No sign of Pfizer, Moderna vaccines in breast milk: Study
Researchers have found no evidence of the presence of Pfizer or Moderna COVID-19 vaccines in breast milk suggesting that mRNA preventives are safe during lactation. The study, published in the journal JAMA Pediatrics, offers first direct data on vaccine safety during breastfeeding and could allay concerns among those who have declined vaccination or discontinued breastfeeding due to concern that vaccination might alter breast milk.
Study was conducted from December 2020 to February 2021
The researchers at the University of California, San Francisco (USCF) analyzed the breast milk of seven women after they received the Pfizer and Moderna mRNA vaccines, and found no trace of the preventive. The study was conducted from December 2020 to February 2021.
Little risk of vaccine nanoparticles/mRNA entering breast tissue: Researchers
Previous research has demonstrated that vaccines with mRNA inhibit transmission of the virus that causes COVID-19. "The World Health Organization (WHO) recommends that breastfeeding people be vaccinated," the researchers noted. "According to the Academy of Breastfeeding Medicine, there is little risk of vaccine nanoparticles or mRNA entering breast tissue or being transferred to milk, which theoretically could affect infant immunity," they added.
Vaccinated lactating mothers should not stop breastfeeding: Corresponding Author
"The results strengthen current recommendations that the mRNA vaccines are safe in lactation, and that lactating individuals who receive the COVID-19 vaccine should not stop breastfeeding," said the study's corresponding author Stephanie L Gaw, an assistant professor at UCSF.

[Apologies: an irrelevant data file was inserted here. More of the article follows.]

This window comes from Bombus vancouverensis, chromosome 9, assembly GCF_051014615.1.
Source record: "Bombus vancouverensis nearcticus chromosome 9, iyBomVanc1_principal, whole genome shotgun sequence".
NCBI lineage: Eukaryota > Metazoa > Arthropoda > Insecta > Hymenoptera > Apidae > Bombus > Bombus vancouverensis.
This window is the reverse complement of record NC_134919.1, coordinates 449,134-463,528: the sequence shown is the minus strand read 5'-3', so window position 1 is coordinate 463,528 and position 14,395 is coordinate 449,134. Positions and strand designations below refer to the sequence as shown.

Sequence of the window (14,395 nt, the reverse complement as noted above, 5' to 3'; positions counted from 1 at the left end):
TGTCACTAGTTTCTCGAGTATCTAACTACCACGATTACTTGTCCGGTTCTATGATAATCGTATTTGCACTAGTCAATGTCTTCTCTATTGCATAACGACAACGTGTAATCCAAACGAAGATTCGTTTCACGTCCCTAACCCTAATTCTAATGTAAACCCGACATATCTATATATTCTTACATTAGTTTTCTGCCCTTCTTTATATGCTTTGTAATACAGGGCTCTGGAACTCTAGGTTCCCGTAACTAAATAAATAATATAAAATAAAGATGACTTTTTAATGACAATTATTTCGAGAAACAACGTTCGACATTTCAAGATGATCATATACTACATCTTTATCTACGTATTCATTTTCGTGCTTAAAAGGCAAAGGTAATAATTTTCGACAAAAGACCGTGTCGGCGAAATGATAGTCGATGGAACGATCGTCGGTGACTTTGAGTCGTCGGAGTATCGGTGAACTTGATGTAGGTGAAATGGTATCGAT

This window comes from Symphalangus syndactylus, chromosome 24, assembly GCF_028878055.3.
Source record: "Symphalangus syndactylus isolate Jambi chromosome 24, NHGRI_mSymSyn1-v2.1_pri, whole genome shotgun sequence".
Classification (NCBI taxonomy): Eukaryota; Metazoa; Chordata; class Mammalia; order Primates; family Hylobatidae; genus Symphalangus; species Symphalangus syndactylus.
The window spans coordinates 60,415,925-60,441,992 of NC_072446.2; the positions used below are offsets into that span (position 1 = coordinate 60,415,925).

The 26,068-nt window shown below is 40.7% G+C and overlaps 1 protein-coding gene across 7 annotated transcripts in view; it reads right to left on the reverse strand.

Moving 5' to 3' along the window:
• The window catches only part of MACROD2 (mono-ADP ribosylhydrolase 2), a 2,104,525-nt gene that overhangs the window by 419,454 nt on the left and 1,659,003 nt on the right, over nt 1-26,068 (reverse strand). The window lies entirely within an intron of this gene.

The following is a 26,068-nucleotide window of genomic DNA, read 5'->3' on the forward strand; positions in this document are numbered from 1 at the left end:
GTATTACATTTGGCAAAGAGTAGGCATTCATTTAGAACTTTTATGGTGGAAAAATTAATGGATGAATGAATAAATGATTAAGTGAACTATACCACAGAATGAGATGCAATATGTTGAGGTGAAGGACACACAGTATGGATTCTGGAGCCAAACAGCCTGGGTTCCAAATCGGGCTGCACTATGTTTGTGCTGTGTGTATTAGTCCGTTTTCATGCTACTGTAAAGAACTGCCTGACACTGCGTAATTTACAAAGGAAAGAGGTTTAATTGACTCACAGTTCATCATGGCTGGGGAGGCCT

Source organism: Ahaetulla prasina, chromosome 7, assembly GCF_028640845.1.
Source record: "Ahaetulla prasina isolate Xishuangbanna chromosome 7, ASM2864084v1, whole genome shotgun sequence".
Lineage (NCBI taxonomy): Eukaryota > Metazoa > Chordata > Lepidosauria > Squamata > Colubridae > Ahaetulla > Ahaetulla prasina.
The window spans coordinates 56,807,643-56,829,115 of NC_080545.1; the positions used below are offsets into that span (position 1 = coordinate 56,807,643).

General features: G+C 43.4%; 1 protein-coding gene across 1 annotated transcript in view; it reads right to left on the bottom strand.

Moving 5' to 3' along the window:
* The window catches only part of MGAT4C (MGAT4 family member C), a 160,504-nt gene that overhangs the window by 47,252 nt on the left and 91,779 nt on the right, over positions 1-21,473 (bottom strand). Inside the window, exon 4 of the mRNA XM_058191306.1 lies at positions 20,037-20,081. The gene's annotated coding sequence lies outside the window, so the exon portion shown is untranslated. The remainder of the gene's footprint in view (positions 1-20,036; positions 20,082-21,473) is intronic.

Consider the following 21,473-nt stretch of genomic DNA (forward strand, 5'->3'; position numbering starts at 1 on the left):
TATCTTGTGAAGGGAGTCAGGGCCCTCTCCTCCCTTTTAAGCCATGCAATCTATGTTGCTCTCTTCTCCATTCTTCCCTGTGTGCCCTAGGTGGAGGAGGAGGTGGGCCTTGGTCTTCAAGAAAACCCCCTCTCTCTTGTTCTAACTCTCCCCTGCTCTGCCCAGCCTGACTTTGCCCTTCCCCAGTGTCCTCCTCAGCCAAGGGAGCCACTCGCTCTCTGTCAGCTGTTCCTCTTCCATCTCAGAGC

Study provides evidence regarding safety of mRNA-based vaccines during lactation
"We didn't detect the vaccine-associated mRNA in any of the milk samples tested," said the study's lead author Yarden Golan, a postdoctoral fellow at UCSF. The study provides experimental evidence regarding the safety of the use of mRNA-based vaccines during lactation. In the study, the mothers' mean age was 37.8 years, and children were aged from one month to three years.
More data needed to better estimate effect of vaccines
Milk samples were collected prior to vaccination and at various times up to 48 hours after vaccination. Researchers found that none of the samples showed detectable levels of vaccine mRNA in any component of the milk. The researchers noted that further clinical data from larger populations were needed to better estimate the effect of the vaccines on lactation outcomes.